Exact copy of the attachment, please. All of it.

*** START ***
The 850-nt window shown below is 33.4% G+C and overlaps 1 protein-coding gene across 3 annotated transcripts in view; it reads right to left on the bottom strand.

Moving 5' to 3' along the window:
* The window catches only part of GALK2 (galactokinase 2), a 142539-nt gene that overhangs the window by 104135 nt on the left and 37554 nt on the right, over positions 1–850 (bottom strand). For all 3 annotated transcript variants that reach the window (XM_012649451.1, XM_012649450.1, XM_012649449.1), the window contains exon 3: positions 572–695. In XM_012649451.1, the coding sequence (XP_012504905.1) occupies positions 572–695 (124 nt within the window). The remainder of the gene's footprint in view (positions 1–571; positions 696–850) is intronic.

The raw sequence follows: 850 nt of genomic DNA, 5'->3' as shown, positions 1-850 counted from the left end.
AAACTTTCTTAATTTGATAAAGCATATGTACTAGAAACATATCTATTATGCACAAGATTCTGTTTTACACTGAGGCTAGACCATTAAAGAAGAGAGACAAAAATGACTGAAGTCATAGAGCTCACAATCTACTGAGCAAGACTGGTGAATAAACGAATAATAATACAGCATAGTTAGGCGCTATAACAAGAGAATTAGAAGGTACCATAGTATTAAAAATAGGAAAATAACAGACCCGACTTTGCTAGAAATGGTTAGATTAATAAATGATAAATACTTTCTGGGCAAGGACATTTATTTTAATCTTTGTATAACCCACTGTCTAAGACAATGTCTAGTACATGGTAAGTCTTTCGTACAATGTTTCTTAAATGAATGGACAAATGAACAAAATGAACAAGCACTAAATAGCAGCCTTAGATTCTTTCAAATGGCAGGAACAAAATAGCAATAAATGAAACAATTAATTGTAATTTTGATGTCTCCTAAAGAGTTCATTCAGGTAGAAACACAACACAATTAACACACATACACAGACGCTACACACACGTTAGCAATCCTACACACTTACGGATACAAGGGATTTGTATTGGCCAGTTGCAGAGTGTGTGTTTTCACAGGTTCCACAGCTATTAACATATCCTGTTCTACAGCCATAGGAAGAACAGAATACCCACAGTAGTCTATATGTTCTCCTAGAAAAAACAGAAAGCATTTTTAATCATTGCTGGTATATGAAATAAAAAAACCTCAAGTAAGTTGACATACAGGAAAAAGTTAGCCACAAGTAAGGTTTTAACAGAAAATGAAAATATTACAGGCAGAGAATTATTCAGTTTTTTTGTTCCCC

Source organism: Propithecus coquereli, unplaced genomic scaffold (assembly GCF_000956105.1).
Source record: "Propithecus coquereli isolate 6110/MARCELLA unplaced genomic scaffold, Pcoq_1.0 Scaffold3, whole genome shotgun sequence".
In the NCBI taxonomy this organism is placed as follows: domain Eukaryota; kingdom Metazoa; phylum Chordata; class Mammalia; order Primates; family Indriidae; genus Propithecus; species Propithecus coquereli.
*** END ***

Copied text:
The 850-nt window shown below is 33.4% G+C and overlaps 1 protein-coding gene across 3 annotated transcripts in view; it reads right to left on the bottom strand.

Moving 5' to 3' along the window:
* The window catches only part of GALK2 (galactokinase 2), a 142539-nt gene that overhangs the window by 104135 nt on the left and 37554 nt on the right, over positions 1–850 (bottom strand). For all 3 annotated transcript variants that reach the window (XM_012649451.1, XM_012649450.1, XM_012649449.1), the window contains exon 3: positions 572–695. In XM_012649451.1, the coding sequence (XP_012504905.1) occupies positions 572–695 (124 nt within the window). The remainder of the gene's footprint in view (positions 1–571; positions 696–850) is intronic.

The raw sequence follows: 850 nt of genomic DNA, 5'->3' as shown, positions 1-850 counted from the left end.
AAACTTTCTTAATTTGATAAAGCATATGTACTAGAAACATATCTATTATGCACAAGATTCTGTTTTACACTGAGGCTAGACCATTAAAGAAGAGAGACAAAAATGACTGAAGTCATAGAGCTCACAATCTACTGAGCAAGACTGGTGAATAAACGAATAATAATACAGCATAGTTAGGCGCTATAACAAGAGAATTAGAAGGTACCATAGTATTAAAAATAGGAAAATAACAGACCCGACTTTGCTAGAAATGGTTAGATTAATAAATGATAAATACTTTCTGGGCAAGGACATTTATTTTAATCTTTGTATAACCCACTGTCTAAGACAATGTCTAGTACATGGTAAGTCTTTCGTACAATGTTTCTTAAATGAATGGACAAATGAACAAAATGAACAAGCACTAAATAGCAGCCTTAGATTCTTTCAAATGGCAGGAACAAAATAGCAATAAATGAAACAATTAATTGTAATTTTGATGTCTCCTAAAGAGTTCATTCAGGTAGAAACACAACACAATTAACACACATACACAGACGCTACACACACGTTAGCAATCCTACACACTTACGGATACAAGGGATTTGTATTGGCCAGTTGCAGAGTGTGTGTTTTCACAGGTTCCACAGCTATTAACATATCCTGTTCTACAGCCATAGGAAGAACAGAATACCCACAGTAGTCTATATGTTCTCCTAGAAAAAACAGAAAGCATTTTTAATCATTGCTGGTATATGAAATAAAAAAACCTCAAGTAAGTTGACATACAGGAAAAAGTTAGCCACAAGTAAGGTTTTAACAGAAAATGAAAATATTACAGGCAGAGAATTATTCAGTTTTTTTGTTCCCC

Source organism: Propithecus coquereli, unplaced genomic scaffold (assembly GCF_000956105.1).
Source record: "Propithecus coquereli isolate 6110/MARCELLA unplaced genomic scaffold, Pcoq_1.0 Scaffold3, whole genome shotgun sequence".
In the NCBI taxonomy this organism is placed as follows: domain Eukaryota; kingdom Metazoa; phylum Chordata; class Mammalia; order Primates; family Indriidae; genus Propithecus; species Propithecus coquereli.